In the week that manufacturing and purchasing software company SAP announced that it is restructuring to focus on the Internet, a key user has told the company that it is two years too late.
The ERP company has announced a change in its worldwide marketing plans in a bid to "redefine itself as a leading e-business company".
SAP's most recent attempt to gain e-business credibility, mySAP.com, has come under fire. One of its key customers said mySAP.com - the Internet ERP service - was not the way forward, and that SAP had missed the boat.
Kingston-based manufacturer GE Lighting believes SAP has moved too slowly in its Internet development. "We see mySAP.com as just an exchange, and right now we are evaluating whether that exchange has any value in our supply chain," a spokesman for the company said. "We don't see any value in having SAP introduce another intermediary between our customers or our suppliers. So we are not a player in mySAP.com.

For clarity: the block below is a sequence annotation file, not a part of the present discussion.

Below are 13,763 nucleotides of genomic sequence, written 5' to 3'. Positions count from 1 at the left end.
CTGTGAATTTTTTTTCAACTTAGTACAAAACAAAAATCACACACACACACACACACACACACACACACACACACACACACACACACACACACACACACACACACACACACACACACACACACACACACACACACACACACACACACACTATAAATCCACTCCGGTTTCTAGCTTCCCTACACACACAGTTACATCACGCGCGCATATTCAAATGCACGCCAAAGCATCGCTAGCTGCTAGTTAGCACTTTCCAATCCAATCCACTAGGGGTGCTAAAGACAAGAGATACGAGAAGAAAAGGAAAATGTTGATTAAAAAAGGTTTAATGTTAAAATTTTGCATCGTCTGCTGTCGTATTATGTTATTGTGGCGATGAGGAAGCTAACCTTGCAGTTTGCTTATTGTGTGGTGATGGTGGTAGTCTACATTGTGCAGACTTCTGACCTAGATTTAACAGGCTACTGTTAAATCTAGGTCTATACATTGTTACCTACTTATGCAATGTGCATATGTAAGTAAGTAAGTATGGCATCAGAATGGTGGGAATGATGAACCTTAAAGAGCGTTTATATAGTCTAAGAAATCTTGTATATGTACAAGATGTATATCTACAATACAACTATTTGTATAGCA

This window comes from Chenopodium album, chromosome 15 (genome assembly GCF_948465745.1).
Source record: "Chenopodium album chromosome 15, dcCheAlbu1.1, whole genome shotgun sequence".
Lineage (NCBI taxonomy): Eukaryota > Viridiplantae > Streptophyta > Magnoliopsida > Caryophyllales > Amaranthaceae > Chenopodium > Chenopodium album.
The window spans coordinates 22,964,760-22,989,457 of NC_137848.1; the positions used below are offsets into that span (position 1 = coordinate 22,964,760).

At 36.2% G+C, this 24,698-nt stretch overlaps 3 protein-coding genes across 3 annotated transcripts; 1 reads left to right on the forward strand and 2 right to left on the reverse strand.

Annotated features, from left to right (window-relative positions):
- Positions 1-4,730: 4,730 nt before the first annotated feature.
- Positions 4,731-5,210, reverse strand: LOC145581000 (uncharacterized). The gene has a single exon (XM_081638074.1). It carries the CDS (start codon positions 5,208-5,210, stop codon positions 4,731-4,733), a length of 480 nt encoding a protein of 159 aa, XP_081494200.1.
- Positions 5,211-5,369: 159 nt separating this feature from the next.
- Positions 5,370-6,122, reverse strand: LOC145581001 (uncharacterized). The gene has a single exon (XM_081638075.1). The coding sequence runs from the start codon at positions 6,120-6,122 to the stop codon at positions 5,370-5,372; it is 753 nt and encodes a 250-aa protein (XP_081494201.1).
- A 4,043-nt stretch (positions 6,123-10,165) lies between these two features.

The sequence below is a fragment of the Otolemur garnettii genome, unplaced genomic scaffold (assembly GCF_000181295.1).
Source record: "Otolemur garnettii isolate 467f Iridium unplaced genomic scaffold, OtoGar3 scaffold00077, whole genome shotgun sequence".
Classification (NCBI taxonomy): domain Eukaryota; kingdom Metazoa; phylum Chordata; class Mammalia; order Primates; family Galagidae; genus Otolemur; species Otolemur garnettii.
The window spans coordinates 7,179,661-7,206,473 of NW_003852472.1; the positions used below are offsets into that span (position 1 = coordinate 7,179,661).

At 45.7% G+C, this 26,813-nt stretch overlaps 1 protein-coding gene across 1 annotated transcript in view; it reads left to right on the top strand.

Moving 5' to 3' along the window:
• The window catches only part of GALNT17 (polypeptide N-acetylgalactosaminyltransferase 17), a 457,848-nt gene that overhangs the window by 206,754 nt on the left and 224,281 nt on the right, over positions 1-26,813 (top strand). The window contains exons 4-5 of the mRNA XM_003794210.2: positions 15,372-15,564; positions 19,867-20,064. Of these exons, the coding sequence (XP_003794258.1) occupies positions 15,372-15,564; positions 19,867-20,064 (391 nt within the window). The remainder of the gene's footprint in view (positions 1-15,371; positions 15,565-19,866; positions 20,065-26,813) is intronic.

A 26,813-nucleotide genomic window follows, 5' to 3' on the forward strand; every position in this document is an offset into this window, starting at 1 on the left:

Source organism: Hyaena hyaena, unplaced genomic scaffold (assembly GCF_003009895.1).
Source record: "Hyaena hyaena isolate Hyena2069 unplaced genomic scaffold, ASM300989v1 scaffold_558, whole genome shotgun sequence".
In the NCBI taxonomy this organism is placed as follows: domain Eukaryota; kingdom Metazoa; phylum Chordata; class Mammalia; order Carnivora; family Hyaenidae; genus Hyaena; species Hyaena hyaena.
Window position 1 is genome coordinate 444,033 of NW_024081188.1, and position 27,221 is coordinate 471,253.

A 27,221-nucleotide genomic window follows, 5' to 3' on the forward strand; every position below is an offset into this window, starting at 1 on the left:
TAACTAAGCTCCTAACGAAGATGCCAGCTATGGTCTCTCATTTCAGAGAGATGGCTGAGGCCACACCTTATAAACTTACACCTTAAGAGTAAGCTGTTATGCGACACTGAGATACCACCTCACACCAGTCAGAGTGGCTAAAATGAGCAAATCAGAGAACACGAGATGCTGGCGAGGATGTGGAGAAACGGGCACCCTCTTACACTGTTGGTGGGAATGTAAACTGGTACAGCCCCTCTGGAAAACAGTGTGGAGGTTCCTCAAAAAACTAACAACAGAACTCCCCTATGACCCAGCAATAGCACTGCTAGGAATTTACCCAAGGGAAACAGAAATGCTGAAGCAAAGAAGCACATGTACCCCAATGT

"If you look at the toolkits across the 'buy', 'make' and 'sell' side, it is Manugistics for supply chain, Lotus' Domino and Oracle e-procurement which are going to be our tool-sets of choice on top of SAP."
SAP's shortcomings mean GE Lighting is using additional suppliers. SAP should have started implementing a stronger Internet strategy two years ago, the spokesman said. But it has been moving too slowly and risks being punished in the market.
"We have not been able to influence SAP to move as quickly as we have been able to influence Oracle," he said. "Oracle seems to have got it a bit more quickly than SAP."
GE Lighting's director of information systems, Sid Deloatch, said SAP would continue to be the cornerstone of GE Lightings' business systems.
However, he said GE Lighting wants to use Internet services to differentiate itself from the competition.
Deloatch added that other divisions of GE may have a different view of SAP's Internet progress.
SAP said it would be discussing its future e-business offerings with customers such as GE Lighting in the near future.